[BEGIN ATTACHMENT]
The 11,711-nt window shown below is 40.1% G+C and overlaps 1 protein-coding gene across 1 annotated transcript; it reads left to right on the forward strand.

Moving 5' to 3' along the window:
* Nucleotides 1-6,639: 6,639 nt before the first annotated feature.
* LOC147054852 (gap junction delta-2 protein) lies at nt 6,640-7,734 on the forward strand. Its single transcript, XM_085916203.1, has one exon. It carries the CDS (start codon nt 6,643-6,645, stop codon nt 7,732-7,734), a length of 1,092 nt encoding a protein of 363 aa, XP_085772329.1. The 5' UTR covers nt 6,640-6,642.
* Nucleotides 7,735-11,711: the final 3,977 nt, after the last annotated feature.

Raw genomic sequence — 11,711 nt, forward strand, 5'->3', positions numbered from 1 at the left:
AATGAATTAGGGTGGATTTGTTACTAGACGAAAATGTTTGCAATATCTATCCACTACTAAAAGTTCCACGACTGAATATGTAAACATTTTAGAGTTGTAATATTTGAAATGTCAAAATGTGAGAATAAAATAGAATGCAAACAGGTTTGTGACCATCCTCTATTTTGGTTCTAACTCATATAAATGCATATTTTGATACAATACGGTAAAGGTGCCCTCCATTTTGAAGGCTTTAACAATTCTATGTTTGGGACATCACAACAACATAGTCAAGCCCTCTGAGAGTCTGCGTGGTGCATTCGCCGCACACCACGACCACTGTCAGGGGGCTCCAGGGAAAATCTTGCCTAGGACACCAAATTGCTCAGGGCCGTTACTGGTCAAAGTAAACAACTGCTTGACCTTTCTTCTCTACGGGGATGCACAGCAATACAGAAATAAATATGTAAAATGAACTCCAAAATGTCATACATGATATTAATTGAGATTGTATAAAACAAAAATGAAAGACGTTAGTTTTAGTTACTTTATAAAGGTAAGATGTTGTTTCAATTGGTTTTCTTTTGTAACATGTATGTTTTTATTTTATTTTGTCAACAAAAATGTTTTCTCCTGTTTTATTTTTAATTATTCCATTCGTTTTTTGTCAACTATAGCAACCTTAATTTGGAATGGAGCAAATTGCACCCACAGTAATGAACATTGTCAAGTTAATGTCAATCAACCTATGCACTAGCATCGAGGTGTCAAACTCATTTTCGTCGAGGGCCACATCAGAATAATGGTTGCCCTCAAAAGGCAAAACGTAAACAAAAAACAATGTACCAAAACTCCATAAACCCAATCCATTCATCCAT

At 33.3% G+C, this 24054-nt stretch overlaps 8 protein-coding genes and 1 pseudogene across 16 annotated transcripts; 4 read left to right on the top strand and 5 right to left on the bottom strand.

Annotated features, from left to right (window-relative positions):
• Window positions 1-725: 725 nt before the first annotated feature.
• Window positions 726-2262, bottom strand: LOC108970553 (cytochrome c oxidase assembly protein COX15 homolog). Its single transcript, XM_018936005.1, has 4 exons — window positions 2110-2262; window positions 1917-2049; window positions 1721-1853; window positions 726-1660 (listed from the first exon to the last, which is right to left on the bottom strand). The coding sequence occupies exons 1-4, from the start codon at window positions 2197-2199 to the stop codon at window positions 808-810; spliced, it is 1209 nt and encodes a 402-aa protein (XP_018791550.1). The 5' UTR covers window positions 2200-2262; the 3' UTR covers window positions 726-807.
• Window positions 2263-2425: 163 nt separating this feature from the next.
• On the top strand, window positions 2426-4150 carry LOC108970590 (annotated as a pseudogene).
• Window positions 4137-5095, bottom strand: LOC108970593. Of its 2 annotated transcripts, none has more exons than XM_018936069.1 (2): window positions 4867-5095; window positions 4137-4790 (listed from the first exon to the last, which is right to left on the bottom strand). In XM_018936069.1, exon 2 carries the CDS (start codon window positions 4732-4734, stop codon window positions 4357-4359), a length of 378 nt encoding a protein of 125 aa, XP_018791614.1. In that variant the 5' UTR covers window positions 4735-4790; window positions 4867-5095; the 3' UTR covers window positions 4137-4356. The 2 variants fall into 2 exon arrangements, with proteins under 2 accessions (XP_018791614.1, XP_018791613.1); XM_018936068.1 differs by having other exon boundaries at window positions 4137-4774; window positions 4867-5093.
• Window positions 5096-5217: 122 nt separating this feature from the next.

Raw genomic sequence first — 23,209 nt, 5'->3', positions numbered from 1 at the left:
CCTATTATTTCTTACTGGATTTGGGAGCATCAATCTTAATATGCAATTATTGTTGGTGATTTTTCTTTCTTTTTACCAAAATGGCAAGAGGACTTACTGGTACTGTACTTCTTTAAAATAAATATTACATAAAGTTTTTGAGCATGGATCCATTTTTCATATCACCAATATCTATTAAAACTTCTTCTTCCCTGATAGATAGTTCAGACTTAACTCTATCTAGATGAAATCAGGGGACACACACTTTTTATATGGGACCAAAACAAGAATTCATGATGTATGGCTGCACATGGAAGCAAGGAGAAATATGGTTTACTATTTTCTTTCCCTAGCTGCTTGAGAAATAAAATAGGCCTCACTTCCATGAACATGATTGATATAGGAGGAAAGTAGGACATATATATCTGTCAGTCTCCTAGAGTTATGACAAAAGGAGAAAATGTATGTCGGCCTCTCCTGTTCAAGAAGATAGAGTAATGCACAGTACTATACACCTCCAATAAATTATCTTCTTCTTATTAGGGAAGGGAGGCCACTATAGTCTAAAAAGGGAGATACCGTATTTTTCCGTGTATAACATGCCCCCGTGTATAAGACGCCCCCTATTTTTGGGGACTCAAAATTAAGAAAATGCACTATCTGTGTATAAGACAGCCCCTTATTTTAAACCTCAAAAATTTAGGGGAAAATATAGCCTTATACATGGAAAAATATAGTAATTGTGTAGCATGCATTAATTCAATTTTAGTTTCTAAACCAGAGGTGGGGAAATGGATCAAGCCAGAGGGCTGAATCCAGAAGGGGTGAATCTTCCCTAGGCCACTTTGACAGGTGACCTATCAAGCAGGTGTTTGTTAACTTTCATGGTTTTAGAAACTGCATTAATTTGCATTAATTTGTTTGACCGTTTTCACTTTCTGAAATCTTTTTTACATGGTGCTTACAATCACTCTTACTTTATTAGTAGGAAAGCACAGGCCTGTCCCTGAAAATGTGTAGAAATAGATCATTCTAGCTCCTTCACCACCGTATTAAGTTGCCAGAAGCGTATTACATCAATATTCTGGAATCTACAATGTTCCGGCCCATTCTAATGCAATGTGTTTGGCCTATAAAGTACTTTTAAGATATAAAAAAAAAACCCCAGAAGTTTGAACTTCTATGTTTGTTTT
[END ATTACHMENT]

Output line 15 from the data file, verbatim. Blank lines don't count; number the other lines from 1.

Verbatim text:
• Window positions 5096-5217: 122 nt separating this feature from the next.